Irish Mythology

The Voyage of Maeldun

12th century, Old Irish, Lebor na hUidre (Book of the Dun Cow). Royal Irish Academy, Dublin.

Maeldun came to an island with sheer cliffs over which hung the boughs of apple trees.

Maeldun has been blown by a storm into an enchanted sea, in an ancient narrative whose earliest surviving text is the Old Irish Book of the Dun Cow, written at the turn of the twelfth century. Among the islands he encounters:

An island of women, where he and his crew live for many months in fulfillment and happiness before making a number of bids for freedom and finally managing to escape:

An island in which there is a fortress accessed by a glass bridge, ruled over by a lady who possesses a pail in which a man will find inside it whatever he most desires to eat or drink, and this food will never fail:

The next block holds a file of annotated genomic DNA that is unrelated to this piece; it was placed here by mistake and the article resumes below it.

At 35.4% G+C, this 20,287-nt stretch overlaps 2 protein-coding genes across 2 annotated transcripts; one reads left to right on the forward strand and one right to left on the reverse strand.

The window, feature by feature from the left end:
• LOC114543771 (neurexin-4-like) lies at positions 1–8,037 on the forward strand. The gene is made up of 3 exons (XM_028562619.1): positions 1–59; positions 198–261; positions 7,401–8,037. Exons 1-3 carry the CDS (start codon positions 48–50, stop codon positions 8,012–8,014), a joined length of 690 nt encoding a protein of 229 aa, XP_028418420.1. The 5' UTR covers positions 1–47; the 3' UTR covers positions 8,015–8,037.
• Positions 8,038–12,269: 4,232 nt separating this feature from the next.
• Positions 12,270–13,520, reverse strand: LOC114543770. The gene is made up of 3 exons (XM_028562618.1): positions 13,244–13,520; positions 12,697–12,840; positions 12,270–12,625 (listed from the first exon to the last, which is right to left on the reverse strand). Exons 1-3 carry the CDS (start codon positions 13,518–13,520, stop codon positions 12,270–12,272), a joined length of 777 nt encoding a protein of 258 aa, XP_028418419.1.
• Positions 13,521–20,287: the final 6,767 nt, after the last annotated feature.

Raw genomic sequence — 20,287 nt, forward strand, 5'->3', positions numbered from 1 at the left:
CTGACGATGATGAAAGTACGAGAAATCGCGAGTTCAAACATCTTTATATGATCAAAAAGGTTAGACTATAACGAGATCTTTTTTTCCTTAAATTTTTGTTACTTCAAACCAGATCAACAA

An island in which an old eagle arrives to eat the berries from a branch that it has carried there and to bathe in its lake, after which, with the help of some companions, it is rejuvenated and flies away again as a young eagle:

An island with sheer cliffs over which hang the boughs of apple trees whose fruit, even though Maeldun and his crew gather only one branch as they sail beneath in their boat, sustains them for forty days.

Story fragments from: Rolleston, Thomas, 1911. Myths of the Celtic Race. The Gresham Publishing Company. Reprinted 1998. Myths and Legends of the Celts. Senate, an imprint of Tiger Books International plc. Chapter VII. The Voyage of Maeldun, pp 309–31.

See for yourself

Máel Dúin – Wikipedia

Lebor na hUidre (Book of the Dun Cow) – Wikipedia

Thomas W H Rolleston – Wikipedia

Apples and pomegranates

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